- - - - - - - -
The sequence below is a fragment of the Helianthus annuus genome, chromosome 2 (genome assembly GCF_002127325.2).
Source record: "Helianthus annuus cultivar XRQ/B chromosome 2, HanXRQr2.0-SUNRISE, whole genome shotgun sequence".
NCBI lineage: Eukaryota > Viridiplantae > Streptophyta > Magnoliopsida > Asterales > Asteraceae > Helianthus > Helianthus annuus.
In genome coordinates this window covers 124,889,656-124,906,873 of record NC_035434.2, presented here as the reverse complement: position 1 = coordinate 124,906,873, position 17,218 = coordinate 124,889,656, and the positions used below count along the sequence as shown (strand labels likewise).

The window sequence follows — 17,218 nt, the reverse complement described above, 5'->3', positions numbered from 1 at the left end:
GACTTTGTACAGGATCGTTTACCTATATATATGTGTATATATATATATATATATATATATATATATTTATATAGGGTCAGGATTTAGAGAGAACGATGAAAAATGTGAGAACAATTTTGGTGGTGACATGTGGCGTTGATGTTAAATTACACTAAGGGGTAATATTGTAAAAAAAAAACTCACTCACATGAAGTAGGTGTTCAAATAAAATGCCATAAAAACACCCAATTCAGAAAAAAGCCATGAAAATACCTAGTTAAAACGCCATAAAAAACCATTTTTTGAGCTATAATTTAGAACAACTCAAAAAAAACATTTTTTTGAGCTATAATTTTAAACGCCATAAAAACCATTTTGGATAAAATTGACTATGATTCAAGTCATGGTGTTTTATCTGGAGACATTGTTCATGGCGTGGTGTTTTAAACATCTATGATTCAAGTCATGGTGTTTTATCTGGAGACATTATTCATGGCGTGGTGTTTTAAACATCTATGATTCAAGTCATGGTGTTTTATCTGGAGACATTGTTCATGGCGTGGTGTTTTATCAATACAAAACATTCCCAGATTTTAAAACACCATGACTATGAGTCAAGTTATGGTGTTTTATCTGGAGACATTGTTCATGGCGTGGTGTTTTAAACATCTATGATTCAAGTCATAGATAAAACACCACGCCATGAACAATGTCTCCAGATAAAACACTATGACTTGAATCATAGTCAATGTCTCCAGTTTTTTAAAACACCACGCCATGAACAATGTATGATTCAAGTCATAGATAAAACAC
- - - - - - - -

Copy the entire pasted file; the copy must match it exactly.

The sequence below is a fragment of the Helianthus annuus genome, chromosome 2 (genome assembly GCF_002127325.2).
Source record: "Helianthus annuus cultivar XRQ/B chromosome 2, HanXRQr2.0-SUNRISE, whole genome shotgun sequence".
NCBI lineage: Eukaryota > Viridiplantae > Streptophyta > Magnoliopsida > Asterales > Asteraceae > Helianthus > Helianthus annuus.
In genome coordinates this window covers 124,889,656-124,906,873 of record NC_035434.2, presented here as the reverse complement: position 1 = coordinate 124,906,873, position 17,218 = coordinate 124,889,656, and the positions used below count along the sequence as shown (strand labels likewise).

The window sequence follows — 17,218 nt, the reverse complement described above, 5'->3', positions numbered from 1 at the left end:
GACTTTGTACAGGATCGTTTACCTATATATATGTGTATATATATATATATATATATATATATATATTTATATAGGGTCAGGATTTAGAGAGAACGATGAAAAATGTGAGAACAATTTTGGTGGTGACATGTGGCGTTGATGTTAAATTACACTAAGGGGTAATATTGTAAAAAAAAAACTCACTCACATGAAGTAGGTGTTCAAATAAAATGCCATAAAAACACCCAATTCAGAAAAAAGCCATGAAAATACCTAGTTAAAACGCCATAAAAAACCATTTTTTGAGCTATAATTTAGAACAACTCAAAAAAAACATTTTTTTGAGCTATAATTTTAAACGCCATAAAAACCATTTTGGATAAAATTGACTATGATTCAAGTCATGGTGTTTTATCTGGAGACATTGTTCATGGCGTGGTGTTTTAAACATCTATGATTCAAGTCATGGTGTTTTATCTGGAGACATTATTCATGGCGTGGTGTTTTAAACATCTATGATTCAAGTCATGGTGTTTTATCTGGAGACATTGTTCATGGCGTGGTGTTTTATCAATACAAAACATTCCCAGATTTTAAAACACCATGACTATGAGTCAAGTTATGGTGTTTTATCTGGAGACATTGTTCATGGCGTGGTGTTTTAAACATCTATGATTCAAGTCATAGATAAAACACCACGCCATGAACAATGTCTCCAGATAAAACACTATGACTTGAATCATAGTCAATGTCTCCAGTTTTTTAAAACACCACGCCATGAACAATGTATGATTCAAGTCATAGATAAAACAC